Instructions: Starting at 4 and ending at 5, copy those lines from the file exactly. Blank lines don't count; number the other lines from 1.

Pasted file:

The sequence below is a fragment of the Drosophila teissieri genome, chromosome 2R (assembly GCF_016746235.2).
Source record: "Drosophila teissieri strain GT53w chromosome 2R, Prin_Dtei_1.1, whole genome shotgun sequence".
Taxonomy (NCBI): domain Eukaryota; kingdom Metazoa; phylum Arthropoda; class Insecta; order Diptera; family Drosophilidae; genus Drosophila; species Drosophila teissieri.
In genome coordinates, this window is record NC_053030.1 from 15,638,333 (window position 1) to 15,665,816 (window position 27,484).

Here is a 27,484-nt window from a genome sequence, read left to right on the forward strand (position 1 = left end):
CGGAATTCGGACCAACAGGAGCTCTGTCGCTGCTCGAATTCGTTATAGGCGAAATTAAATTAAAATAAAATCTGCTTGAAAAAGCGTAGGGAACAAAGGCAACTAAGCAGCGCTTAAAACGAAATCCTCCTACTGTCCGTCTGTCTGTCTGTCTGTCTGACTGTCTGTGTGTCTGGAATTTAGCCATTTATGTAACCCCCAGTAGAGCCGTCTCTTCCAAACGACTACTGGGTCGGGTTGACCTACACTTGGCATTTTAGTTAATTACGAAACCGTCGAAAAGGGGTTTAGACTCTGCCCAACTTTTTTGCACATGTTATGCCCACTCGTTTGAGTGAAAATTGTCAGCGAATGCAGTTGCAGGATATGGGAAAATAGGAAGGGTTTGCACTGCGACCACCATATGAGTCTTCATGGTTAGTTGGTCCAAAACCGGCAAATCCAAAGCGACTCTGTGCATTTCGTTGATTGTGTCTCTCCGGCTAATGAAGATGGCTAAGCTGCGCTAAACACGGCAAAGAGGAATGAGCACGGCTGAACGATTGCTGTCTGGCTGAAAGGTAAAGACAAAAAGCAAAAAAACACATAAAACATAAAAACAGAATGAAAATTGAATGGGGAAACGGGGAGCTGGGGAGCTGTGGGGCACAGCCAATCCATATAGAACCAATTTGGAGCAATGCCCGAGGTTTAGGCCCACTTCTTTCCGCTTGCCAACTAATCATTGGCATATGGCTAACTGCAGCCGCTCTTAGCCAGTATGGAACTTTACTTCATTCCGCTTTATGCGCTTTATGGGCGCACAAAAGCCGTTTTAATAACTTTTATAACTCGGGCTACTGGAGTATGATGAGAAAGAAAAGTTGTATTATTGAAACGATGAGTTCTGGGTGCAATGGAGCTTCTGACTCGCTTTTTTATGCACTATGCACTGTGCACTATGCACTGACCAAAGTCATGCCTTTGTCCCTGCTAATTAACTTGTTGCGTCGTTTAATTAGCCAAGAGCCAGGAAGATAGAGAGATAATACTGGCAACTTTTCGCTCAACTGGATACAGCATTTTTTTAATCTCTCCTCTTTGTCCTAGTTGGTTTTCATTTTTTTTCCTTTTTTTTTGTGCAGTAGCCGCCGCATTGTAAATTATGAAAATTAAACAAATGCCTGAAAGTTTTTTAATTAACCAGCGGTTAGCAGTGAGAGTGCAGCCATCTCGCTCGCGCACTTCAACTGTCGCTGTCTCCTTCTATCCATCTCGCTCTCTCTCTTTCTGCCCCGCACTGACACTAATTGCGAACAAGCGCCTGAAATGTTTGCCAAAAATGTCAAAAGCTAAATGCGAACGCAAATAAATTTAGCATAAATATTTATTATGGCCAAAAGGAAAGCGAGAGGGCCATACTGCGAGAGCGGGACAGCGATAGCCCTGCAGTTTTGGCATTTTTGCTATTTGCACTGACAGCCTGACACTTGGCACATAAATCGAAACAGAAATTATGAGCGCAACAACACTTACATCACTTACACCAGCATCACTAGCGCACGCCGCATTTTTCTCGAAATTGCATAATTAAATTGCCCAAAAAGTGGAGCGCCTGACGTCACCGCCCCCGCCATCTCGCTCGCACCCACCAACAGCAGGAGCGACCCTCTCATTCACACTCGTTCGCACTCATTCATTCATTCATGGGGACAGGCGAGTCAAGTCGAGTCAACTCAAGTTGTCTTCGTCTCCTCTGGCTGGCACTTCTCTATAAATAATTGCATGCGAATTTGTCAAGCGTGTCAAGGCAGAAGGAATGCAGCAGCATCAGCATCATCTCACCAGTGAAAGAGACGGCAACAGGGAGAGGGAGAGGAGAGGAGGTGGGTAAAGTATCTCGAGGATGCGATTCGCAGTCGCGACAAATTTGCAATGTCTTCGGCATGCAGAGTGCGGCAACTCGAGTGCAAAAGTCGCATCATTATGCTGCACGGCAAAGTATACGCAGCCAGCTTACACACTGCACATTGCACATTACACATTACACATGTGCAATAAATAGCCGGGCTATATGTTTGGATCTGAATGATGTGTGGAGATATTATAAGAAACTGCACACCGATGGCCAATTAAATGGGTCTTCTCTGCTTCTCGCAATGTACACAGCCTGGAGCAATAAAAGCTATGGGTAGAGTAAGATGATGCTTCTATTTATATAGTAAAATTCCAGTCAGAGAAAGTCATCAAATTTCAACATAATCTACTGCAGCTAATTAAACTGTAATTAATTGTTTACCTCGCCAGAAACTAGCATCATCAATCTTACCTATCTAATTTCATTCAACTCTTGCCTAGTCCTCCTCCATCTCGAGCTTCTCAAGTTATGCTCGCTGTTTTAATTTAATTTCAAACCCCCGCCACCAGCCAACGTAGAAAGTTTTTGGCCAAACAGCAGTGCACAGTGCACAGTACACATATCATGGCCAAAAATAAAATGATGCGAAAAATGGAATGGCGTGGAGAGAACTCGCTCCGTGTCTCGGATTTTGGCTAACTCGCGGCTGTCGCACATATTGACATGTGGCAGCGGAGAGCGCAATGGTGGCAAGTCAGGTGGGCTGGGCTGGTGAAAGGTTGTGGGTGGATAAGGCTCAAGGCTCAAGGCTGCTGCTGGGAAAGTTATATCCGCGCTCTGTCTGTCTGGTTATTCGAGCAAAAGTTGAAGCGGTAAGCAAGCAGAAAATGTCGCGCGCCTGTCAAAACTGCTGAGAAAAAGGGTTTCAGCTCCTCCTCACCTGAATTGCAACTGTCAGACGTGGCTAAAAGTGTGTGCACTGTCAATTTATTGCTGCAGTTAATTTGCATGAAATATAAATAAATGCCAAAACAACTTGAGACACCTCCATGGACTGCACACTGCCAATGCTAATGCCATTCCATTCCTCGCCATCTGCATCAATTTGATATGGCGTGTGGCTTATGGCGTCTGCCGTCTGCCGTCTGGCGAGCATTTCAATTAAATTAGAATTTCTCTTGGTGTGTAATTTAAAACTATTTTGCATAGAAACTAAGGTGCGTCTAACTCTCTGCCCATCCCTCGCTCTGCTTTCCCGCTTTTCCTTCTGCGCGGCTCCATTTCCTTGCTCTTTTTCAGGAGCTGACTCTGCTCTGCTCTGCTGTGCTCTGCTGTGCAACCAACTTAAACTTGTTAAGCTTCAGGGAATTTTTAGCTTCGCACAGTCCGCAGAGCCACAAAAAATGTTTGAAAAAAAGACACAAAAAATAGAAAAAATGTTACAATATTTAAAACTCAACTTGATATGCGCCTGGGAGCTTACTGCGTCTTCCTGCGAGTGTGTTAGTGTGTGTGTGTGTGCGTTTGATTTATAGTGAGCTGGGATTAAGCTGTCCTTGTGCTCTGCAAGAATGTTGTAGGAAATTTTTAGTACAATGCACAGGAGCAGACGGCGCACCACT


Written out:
In genome coordinates, this window is record NC_053030.1 from 15,638,333 (window position 1) to 15,665,816 (window position 27,484).

Here is a 27,484-nt window from a genome sequence, read left to right on the forward strand (position 1 = left end):